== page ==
S-Stammering Speechification, Part 1
On the eve of my website’s launch, my amazing friends Russell and Kristi Johnson kicked off their second annual Adore Marriage Conference right here in Myrtle Beach. After hearing the premise of my book, Let Me Fall, and reading through a very rough draft, they invited me to do a Q & A at the conference. You wouldn’t have suspected that the beautiful and super-talented Kristi was a bundle of nerves as she articulately posed her questions. But it was quite clear by my shaking hands and ocular captivation with my notes that I was one breath away from projectile vomit. Nevertheless, it was my first opportunity to speak publicly about my book, and for that Russell and Kristi, I am truly grateful!
Here is the first of a two-part recap of that interview:
KRISTI: First, talk a little about where Let Me Fall came from. What was the back story that lead you to write it?
ME: Maybe like a lot of women, I’ve always been a romance junkie. And the inclination followed me into my married life. But reading about love stories wasn’t enough and I started to notice a powerful despair that would take over almost as soon as I would finish any good romantic book or movie. It was emotionally debilitating and made me feel like a complete idiot. I mean, my marriage isn’t perfect by any means, but we love each other and work hard to make our marriage successful. So I became sure that something was wrong with me and I questioned God about it. I was stunned when I felt an almost immediate and crystal clear response from Him. Actually it was more like a directive. He said, “Fall in love with Me and write about it.” Nine months later, I quit my job so I could work on my story full-time.
KRISTI: You talk about being obsessed with the Twilight series. Do you think a lot of people, both men and women, live in a ‘fantasy world’ through either books, movies, or even the internet (Facebook, etc.)?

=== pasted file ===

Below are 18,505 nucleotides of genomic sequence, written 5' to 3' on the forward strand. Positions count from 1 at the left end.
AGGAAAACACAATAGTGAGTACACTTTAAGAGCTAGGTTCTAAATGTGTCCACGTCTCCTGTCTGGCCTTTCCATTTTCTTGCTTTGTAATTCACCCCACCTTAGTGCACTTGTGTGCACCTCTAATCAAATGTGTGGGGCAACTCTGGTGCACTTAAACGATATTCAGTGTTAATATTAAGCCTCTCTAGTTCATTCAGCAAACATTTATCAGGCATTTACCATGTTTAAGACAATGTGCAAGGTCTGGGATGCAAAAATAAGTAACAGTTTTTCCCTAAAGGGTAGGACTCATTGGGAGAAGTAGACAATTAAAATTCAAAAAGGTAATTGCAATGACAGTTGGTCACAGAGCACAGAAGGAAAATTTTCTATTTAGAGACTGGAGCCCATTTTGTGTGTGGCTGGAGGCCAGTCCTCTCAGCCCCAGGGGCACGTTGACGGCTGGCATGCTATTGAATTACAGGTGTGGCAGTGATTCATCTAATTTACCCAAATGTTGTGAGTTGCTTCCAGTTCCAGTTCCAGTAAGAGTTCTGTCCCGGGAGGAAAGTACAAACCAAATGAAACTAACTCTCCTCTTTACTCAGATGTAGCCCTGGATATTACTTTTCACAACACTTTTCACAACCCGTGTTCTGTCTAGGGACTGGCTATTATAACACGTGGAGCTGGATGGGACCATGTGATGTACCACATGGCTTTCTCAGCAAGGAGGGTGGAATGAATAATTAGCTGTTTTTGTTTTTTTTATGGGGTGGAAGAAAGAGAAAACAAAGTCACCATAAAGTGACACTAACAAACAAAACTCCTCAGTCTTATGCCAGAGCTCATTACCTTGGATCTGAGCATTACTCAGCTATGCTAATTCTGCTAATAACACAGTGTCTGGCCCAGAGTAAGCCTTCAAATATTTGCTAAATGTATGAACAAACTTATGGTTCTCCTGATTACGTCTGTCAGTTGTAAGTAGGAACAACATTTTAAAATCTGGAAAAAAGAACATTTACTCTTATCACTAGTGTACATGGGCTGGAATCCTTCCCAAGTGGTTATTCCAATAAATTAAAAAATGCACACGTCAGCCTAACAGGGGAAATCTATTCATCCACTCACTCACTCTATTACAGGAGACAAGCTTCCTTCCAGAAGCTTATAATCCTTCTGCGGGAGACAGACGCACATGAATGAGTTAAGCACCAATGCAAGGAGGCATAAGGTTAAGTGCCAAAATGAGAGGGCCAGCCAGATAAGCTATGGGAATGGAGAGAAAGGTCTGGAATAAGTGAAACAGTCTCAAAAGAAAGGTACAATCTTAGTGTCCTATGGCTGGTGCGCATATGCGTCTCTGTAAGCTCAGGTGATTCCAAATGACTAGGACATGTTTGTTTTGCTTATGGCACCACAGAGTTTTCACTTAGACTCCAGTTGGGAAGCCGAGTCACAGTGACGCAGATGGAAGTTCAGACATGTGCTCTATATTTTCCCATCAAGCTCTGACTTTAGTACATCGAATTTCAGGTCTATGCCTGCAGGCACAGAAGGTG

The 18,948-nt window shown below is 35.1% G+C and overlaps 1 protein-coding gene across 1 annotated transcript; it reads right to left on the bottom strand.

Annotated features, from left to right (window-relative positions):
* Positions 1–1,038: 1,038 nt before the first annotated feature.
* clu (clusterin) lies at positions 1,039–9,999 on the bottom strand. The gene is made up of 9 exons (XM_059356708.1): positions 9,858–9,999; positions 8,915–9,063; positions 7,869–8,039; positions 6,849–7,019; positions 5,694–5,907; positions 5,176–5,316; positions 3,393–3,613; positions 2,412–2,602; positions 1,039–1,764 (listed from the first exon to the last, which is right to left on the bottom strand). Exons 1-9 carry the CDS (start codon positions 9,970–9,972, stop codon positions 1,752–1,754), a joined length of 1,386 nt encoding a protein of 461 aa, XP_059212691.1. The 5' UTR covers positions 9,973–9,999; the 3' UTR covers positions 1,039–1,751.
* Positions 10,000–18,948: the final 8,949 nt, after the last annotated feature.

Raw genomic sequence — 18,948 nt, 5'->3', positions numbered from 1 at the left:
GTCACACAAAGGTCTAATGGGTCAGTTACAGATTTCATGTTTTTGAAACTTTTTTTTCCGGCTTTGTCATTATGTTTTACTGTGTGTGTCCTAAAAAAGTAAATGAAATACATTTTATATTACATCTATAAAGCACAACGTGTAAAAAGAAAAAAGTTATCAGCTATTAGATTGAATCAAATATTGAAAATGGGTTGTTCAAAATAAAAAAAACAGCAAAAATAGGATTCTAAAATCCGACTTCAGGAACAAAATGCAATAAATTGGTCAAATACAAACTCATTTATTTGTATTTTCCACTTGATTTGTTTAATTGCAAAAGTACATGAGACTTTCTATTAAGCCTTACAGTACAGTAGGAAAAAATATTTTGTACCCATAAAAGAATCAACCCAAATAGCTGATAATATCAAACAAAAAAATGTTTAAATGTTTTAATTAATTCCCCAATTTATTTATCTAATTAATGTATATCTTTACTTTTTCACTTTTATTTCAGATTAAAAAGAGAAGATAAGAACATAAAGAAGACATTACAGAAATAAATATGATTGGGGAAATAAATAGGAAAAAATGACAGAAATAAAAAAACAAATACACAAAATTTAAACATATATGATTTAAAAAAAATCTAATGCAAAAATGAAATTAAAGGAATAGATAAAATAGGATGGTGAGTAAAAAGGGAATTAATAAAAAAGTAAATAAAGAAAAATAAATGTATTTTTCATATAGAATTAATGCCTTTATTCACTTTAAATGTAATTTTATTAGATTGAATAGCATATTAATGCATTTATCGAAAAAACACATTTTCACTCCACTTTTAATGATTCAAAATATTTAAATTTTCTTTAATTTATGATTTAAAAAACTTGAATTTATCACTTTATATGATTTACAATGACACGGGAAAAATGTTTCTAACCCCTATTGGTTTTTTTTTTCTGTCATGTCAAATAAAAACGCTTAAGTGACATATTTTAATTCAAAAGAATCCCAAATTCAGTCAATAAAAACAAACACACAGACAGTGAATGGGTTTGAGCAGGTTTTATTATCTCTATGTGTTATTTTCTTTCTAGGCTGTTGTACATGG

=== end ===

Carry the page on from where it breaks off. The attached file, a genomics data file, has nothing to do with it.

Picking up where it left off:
ME: I think it’s entirely possible. Though I have a feeling that a lot of people don’t even realize that they’re caught up in a fantasy world. I didn’t for a long time. But realization doesn’t necessarily fix the problem. I found that I often preferred fantasy to reality. In fantasy world, you’re not accountable to anyone, unless you want to be. You can live in this world and not hurt anyone else. You can go where you want, when you want, and be the person you want to be. You can get all the things you crave. But none of it’s real. And at the very least, fantasy world ends up disappointing people who count on it to sustain their needs. It certainly did with me.
KRISTI: In Chapter 5, you state that you often desired what was not available. Explain that and is the need to be chased a danger to marriages?
ME: It’s the same problem you would find with two toddlers in a room full of toys. As soon as the first toddler grabs the Sally Spaghetti doll; that suddenly become the only doll that each child is interested in playing with. On a marriage level, I think that the need to be chased is a reality, and quite possibly even a positive one. The danger comes when the chase is no longer happening. It’s my belief that the world needs to see men who actively woo their wives, and women who are working to be worthy of said wooing.
KRISTI: In Chapter 8 you pose the question “Is it truly possible to know God?” What do you think?
ME: I think it is possible. That doesn’t mean we can know everything there is to know about Him, or even come close. He’s too huge for that. But I looked up the definition of know. One of the definitions is: to be acquainted with, as by sight, experience, or report. I think that’s the definition God wants for us. To see Him. To become acquainted with and experience Him. And it really makes sense when you think about the fact that every deep and lasting friendship in the human experience had to start out as an acquaintance.
You can read part two here.